George E. Leake turns 93 years old today, August 11, 2013. The two contributions of George’s life that are most significant to me personally are his daughter, my wife of 35 years, and the freedoms that I share with three-hundred-million fellow Americans.
George served in the United States Air Force during World War II. He worked ground operations in the Pacific theater in support of General MacArthur’s island march toward the Empire of Japan.
The train ride to San Francisco from his home farm in Delaware segued to ships that transported George to bombed out airfields in the Philippines. The mission included recapturing islands, rebuilding airstrips, and establishing ground support for American military aircraft.
One of the three major Philippine Islands had been lost to sympathizers of the Axis powers led by Nazi Germany. The local people were treated with unspeakable cruelty by the terrorists who had taken their island. And as George described the Philippine people, “They loved Americans. They wanted us to get the islands back in American hands.”
In the summer of 1945, George’s team was transported to the Dutch East Indies. They camped on the beach in tents, accommodating snakes and hungry insects. “It was the best and the worst time of my life. The best, at least when I wasn’t getting shot at.”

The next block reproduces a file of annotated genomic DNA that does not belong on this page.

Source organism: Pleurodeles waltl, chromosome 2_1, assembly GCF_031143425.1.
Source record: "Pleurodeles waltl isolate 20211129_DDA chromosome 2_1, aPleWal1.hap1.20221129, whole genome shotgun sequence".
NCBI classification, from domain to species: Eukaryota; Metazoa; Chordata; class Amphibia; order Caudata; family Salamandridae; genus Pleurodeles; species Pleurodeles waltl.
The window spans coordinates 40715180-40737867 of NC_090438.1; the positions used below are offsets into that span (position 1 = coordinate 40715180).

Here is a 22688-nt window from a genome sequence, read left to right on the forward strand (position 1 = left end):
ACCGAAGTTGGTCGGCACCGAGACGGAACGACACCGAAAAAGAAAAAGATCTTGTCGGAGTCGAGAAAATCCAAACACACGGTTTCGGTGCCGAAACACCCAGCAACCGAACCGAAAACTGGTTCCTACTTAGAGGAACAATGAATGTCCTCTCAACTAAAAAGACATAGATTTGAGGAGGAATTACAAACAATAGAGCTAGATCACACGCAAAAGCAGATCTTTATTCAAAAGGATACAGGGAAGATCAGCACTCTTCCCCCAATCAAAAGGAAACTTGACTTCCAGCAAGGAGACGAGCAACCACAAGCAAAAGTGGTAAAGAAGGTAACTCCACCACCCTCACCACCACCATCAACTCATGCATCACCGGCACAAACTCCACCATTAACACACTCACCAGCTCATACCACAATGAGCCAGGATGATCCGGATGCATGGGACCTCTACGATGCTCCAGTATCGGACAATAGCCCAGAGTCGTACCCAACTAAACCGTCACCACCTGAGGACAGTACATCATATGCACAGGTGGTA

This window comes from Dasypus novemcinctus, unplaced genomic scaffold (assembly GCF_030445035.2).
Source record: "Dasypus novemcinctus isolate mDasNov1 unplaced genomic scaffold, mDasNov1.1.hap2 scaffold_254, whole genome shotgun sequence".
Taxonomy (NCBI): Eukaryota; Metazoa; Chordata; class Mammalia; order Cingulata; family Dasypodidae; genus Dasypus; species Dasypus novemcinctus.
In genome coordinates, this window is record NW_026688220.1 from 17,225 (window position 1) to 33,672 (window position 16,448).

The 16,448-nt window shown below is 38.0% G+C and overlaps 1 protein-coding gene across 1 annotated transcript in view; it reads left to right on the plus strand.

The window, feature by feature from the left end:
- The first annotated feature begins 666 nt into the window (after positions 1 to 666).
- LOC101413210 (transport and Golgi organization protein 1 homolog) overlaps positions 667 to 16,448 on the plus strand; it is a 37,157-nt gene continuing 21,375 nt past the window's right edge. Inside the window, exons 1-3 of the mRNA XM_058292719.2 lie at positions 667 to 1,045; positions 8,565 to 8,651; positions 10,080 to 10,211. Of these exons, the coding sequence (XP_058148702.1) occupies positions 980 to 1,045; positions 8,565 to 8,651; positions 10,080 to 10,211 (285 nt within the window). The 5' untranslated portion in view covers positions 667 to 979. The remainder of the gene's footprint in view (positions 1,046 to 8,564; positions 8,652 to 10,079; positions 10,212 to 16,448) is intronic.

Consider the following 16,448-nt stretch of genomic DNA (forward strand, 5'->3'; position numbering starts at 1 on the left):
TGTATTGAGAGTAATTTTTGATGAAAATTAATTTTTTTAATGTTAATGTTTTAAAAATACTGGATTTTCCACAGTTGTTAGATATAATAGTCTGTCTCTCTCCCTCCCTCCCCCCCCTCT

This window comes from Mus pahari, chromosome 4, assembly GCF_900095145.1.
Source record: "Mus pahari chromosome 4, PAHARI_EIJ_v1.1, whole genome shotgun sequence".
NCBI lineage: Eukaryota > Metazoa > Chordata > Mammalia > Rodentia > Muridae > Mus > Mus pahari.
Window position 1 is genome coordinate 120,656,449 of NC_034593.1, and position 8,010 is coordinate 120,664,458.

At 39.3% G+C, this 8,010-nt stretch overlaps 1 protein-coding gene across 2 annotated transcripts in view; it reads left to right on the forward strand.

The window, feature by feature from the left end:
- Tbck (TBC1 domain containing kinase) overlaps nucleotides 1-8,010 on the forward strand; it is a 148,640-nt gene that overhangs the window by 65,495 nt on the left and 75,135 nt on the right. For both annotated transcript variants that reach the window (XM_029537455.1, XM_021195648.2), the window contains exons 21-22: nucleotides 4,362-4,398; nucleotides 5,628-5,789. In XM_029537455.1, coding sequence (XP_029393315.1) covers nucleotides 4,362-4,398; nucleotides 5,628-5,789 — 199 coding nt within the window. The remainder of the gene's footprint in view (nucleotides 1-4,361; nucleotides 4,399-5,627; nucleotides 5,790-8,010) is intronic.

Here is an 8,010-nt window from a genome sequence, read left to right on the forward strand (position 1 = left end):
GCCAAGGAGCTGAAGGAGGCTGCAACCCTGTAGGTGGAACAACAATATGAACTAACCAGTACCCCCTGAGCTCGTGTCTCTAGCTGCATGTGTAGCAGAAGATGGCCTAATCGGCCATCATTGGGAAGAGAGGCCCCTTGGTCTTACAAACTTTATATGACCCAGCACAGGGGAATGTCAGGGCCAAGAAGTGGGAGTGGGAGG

George described the local native people as being “very poor, devastated by war. The Japanese bombed their islands and did not leave them with anything.” One day, a small boat appeared on the horizon, coming toward them. As it came closer, they realized that it was a mere dugout canoe being paddled by two very young native boys, under the age of ten.
While they spoke no English, the boys were able to get across to the Americans that they had been sent to ask for food and anything else that might help their folks. During their weeks on that island, George and his fellow soldiers were visited several times by boys aged six to ten who paddled in from somewhere beyond the horizon. They always left with a canoe full of food, candy, and even some of the soldiers’ gifts from home.
These impoverished villagers sent the youngest members who would be able to make that trip. They knew that their boys would not be seen as a threat. And they knew that the heavily armed Americans were the good guys. “They seemed very happy to see us each visit. They knew of our generosity.”
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